Celebrate the International Flavors of Sun Basket
Sun Basket meals are a melting pot of global influences. Each recipe is a map with ingredients that mark the road and define the destination. Some meals take you to a place you’ve never been, others deliver you home. Here are some of the places we often return to every week.
This brilliantly colored rhizome (that means it’s a stem that grows underground) has a sweet, slightly bitter flavor that’s unlike anything else. It’s assertive without being overpowering, making its presence known without stealing the show. Our dietitians promote turmeric’s anti-inflammatory properties, while cooks from Southeast Asia, to North Africa and Iran, love its intriguing floral flavor. Americans are most familiar with turmeric as a key ingredient in many curries, but we also use it in many of our signature spice blends like the pakora seasoning in our Pakora Pita Pockets with Spicy Chile-Mango Sauce.
Pungent and funky in the best possible way, kimchi delivers an umami-grenade of flavor to our Korean Rice Bowls with Sticky-Sweet BBQ Chicken Skewers. Because kimchi is in an active state of fermentation, its flavor continues to develop over time, as the flavors of cheese and wine do. It’s also a superfood, loaded with antioxidants, vitamins A, B, and C and—most importantly—probiotic bacteria that promote a healthy gut.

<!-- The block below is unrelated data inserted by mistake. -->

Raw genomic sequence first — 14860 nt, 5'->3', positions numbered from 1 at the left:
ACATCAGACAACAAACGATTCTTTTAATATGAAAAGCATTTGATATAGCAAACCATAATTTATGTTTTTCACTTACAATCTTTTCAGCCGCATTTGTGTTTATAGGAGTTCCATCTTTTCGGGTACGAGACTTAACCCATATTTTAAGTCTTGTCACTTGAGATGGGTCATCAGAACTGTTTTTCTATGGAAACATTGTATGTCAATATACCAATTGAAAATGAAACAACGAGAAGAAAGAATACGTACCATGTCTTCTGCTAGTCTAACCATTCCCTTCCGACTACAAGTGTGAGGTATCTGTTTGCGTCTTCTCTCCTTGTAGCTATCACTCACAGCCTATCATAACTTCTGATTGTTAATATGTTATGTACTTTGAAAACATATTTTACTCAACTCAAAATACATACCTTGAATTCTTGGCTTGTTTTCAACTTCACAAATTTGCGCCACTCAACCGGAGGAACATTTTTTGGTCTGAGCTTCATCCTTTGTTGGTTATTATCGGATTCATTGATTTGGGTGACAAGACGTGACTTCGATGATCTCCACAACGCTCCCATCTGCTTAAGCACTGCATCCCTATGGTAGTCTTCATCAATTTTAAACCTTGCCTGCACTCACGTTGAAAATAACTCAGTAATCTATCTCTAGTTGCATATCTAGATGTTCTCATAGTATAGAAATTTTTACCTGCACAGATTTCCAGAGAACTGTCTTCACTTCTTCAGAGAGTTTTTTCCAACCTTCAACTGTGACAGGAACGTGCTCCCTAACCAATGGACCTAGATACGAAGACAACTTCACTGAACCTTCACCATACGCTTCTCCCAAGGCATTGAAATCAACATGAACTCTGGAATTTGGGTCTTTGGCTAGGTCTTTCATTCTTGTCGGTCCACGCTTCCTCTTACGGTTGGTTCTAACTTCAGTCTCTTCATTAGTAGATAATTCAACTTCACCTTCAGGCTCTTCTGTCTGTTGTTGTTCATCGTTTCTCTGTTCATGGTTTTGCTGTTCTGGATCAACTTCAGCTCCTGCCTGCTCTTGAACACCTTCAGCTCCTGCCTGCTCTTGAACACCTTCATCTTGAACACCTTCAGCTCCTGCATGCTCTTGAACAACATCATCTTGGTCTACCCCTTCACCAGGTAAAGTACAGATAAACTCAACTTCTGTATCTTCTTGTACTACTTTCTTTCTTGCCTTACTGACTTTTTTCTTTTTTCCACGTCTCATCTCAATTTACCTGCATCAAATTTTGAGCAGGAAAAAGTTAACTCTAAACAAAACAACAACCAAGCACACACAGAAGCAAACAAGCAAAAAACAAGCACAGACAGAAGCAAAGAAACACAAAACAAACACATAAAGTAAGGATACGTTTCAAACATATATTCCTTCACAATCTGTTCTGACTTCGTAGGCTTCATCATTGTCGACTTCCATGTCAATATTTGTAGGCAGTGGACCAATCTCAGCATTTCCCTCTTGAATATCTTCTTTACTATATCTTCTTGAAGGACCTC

It’s hard to imagine what Mexican food would be without tortillas. So many dishes from tacos to tlayudas depend on them, including our Chilaquiles Verdes with Fried Eggs and Queso Fresco.
No ingredient says Sicily louder than the tiny caper. These bold buds take any dish straight to Southern Italy. To simply call them “salty” short-changes their floral, fruity flavor. They have far more depth than they often get credit for. Pair capers with lemon and you’ve got a classic piccata, the simple-to-make sauce that brings bold flavor to our Sole with Red Pepper Vinaigrette and Lemon-Garlic Broccoli.
Thai Kaffir (Makrut) Lime Leaves
Thick, two-tiered kaffir lime leaves have a sharp, citrusy aroma that's hard to describe but unmistakable once you taste it. It’s one of the defining flavors of Thai cuisine. Tear the leaves to release their essential oils, but don’t try to eat them. Kaffir (makrut) limes are used to infuse a dish with their intriguing fragrance but are too tough to chew. Try them in our Thai Shrimp and Rice Noodle Soup.
This tropical grass brings a citrusy flavor into soups (hello, pho), braises, and marinades. Vietnamese cooks pound the thick, bulbous stalk to unleash its fragrance. Here at Sun Basket, we blend it with ginger and garlic to make a potent paste to season the marinade for our Lemongrass Pork Meatball Banh Mi.
Artwork by Ekström Design